CHICAGO -- Kevin Burciaga, an Upland, Calif., native who spent six years serving in the United States Marine Corps, was selected by fans to represent the Angels in Major League Baseball's "Tribute for Heroes" campaign.
The program, done in conjunction with MLB and PEOPLE Magazine, identifies one winner for each team as part of a national initiative to recognize veterans and military-service members. The 30 winners will be included in All-Star Week festivities and be honored during a ceremony prior to Tuesday's Midsummer Classic at Citi Field.
Burciaga, 27, spent a full year in Iraq and was part of the Incident Response Team, which focused on detonating homemade bombs. He earned numerous medals throughout his service time, then donated his bone marrow to a complete stranger shortly after returning home -- and spending his birthday recovering in the emergency room.
Fans nationwide cast their votes TributeForHeroes.com to select 30 winners from a pool of 90 finalists. Justin Verlander of the Tigers, Nick Swisher of the Indians, Barry Zito of the Giants, Jonny Gomes of the Red Sox, Brad Ziegler of the D-backs, Chase Headley of the Padres and Craig Stammen of the Nationals assisted in selecting the 90 finalists, along with retired Gen. Peter Chiarelli, MLB and PEOPLE Magazine.
Frieri has given Angels more than bargained for
CHICAGO -- When the Angels acquired a little-known reliever named Ernesto Frieri from the Padres on May 3, 2012, they were desperate -- looking for an additional weapon for a beleaguered bullpen and hopeful that Frieri, mainly a long reliever in San Diego, could become a suitable option in the back end.
What they got, it turns out, is arguably one of baseball's best closers.
From May 23, 2012 -- the day the 27-year-old right-hander recorded his first career save -- to Wednesday's series finale at Wrigley Field, Frieri is tied for ninth in the Majors in saves (45) and tied for eighth in save percentage (90.0). In that span, he's held batters to a .579 OPS -- the league average is .708 -- while posting a 2.81 ERA and a 1.08 WHIP.
This offseason, Frieri is arbitration-eligible for the first time, and he can expect a big bump from his 2013 salary of $530,000.
"I still think I have a lot to learn in this role," Frieri said. "This is a role that comes with a lot of responsibility. It's a role where you have to control your adrenaline a lot, and every day you pitch, every day you're in a game, you learn something new. You just have to try to take advantage of that, to use that in the game and to keep developing, learning from your mistakes.
"I feel very satisfied personally with what I've been able to do and with the confidence they're giving me. I just have to keep working."
Unlike last year, Frieri has had his struggles in the first half -- particularly from May 18-29, when he gave up six runs in five appearances -- but he's been able to overcome the blown saves and the long stretches without an appearance. In 39 2/3 innings, Frieri has posted a 2.95 ERA with 13.6 strikeouts per nine innings and a 1.16 WHIP.
As for the cutter and changeup Frieri was working on in Spring Training? Forget that. Frieri has thrown 89.3 percent fastballs this season, per pitchF/X, up from last year's 86.2 percent.
"There are two differences in my fastball -- there's the fastball that only travels with the speed of my arm, and then there's the one that travels with the rotation of the ball and moves a lot," said Frieri, who compiled eight strikeouts in three scoreless innings on Saturday and Sunday. "I think that's what's happened these last few days. I've refined my mechanics a bit, and I'm letting go of the ball at the ideal point. I think that's why my ball has had more life."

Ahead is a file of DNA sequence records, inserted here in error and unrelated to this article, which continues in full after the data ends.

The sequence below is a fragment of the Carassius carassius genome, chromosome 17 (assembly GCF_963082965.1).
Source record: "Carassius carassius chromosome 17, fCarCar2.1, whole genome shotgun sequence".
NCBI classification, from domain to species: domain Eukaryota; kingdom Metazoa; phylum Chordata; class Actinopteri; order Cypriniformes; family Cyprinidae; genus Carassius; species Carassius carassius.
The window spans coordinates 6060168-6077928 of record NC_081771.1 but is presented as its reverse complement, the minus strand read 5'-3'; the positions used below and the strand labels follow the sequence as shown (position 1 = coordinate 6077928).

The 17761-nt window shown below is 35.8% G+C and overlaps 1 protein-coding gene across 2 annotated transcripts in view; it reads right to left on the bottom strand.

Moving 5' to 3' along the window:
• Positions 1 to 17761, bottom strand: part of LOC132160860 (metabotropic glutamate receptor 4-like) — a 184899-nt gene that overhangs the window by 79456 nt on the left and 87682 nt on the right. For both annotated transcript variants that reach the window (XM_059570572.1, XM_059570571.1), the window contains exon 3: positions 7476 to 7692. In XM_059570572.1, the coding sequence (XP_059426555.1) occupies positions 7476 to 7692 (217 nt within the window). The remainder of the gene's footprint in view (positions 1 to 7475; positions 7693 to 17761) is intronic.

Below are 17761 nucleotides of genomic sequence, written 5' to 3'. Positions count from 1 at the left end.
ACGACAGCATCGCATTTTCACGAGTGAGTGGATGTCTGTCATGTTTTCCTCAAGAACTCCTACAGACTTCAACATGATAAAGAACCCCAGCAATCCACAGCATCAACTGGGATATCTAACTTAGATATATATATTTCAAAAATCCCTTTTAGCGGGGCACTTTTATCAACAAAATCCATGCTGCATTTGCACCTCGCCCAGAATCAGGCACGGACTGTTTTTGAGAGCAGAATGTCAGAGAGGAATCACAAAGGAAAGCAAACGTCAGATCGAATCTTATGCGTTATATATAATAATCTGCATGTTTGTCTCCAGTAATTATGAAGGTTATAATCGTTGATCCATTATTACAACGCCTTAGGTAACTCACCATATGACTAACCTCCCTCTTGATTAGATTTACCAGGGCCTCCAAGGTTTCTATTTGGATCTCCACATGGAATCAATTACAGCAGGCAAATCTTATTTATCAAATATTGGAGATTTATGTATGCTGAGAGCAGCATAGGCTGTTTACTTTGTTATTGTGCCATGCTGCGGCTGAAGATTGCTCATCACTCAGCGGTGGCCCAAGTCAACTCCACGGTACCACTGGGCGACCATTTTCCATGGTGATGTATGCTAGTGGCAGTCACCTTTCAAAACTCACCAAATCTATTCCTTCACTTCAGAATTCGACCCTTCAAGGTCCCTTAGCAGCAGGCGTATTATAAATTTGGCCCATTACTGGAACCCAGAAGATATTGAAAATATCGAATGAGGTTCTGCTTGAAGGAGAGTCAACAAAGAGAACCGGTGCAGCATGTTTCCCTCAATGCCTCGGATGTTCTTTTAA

Kendrick gets rare day off against Cubs
CHICAGO -- Angels second baseman Howie Kendrick -- with three hits in his last 25 at-bats, yet still batting .308 on the season -- got only his second day off on Wednesday, sitting out the finale of a two-game set against the Cubs at Wrigley Field.
Kendrick doesn't like to take days off, but he believes they can help. He remembered talking to White Sox slugger Adam Dunn on May 12, prior to a game against the Angels in which he was begrudgingly held out of the lineup. Then the White Sox went to Minnesota, and Dunn compiled three homers and six RBIs in a three-game series.
"Hopefully I can just regroup and finish the first half strong," said Kendrick, who also sat out the June 26 game in Detroit.
"He's played a lot; he's playing through some things," Angels manager Mike Scioscia said. "Today, coming out of the day off on Monday, a day off today and tomorrow, and hopefully finish the weekend strong and have the All Star break to freshen up a little bit."
• As expected, Tommy Hanson threw a bullpen session on Tuesday, his first since suffering a right forearm strain prior to a start on June 26. He'll throw another in Seattle this weekend and still looks on track to return by July 23, the next time the Angels will need a fifth starter.
• Jason Vargas, who was cleared to start throwing on Tuesday, will need a week to 10 days before progressing towards getting off a mound, Angels manager Mike Scioscia said. He, too, is expected back by late July.
• Sean Burnett (left elbow impingement) played catch for a second straight day on Wednesday and continues to feel good. But the true test for the lefty reliever, who has appeared in only 13 games this year, will come when he throws off a mound in a couple of weeks.
Alden Gonzalez is a reporter for MLB.com. Read his blog, Gonzo and "The Show", and follow him on Twitter @Alden_Gonzalez. This story was not subject to the approval of Major League Baseball or its clubs.